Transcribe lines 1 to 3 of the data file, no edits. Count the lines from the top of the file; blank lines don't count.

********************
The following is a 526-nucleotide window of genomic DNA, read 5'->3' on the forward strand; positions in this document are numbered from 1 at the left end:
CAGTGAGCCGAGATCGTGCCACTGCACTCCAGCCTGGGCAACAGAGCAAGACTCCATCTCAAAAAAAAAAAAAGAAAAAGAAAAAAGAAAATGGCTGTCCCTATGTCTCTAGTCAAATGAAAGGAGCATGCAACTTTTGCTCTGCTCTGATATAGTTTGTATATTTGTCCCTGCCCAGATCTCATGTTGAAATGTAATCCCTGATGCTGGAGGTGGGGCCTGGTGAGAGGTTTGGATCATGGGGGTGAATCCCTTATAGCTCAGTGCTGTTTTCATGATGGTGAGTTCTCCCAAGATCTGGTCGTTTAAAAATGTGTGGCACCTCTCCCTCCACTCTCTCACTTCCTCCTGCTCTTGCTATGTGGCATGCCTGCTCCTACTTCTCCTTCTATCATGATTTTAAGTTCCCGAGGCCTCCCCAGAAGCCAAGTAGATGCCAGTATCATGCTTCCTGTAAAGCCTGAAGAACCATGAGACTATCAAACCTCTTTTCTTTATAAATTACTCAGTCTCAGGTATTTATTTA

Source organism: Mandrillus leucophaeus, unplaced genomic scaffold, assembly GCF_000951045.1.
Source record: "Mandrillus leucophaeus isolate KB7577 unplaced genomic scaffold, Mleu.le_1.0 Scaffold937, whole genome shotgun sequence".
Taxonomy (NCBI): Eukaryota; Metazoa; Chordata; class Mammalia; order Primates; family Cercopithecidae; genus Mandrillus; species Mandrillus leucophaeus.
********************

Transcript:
The following is a 526-nucleotide window of genomic DNA, read 5'->3' on the forward strand; positions in this document are numbered from 1 at the left end:
CAGTGAGCCGAGATCGTGCCACTGCACTCCAGCCTGGGCAACAGAGCAAGACTCCATCTCAAAAAAAAAAAAAGAAAAAGAAAAAAGAAAATGGCTGTCCCTATGTCTCTAGTCAAATGAAAGGAGCATGCAACTTTTGCTCTGCTCTGATATAGTTTGTATATTTGTCCCTGCCCAGATCTCATGTTGAAATGTAATCCCTGATGCTGGAGGTGGGGCCTGGTGAGAGGTTTGGATCATGGGGGTGAATCCCTTATAGCTCAGTGCTGTTTTCATGATGGTGAGTTCTCCCAAGATCTGGTCGTTTAAAAATGTGTGGCACCTCTCCCTCCACTCTCTCACTTCCTCCTGCTCTTGCTATGTGGCATGCCTGCTCCTACTTCTCCTTCTATCATGATTTTAAGTTCCCGAGGCCTCCCCAGAAGCCAAGTAGATGCCAGTATCATGCTTCCTGTAAAGCCTGAAGAACCATGAGACTATCAAACCTCTTTTCTTTATAAATTACTCAGTCTCAGGTATTTATTTA

Source organism: Mandrillus leucophaeus, unplaced genomic scaffold, assembly GCF_000951045.1.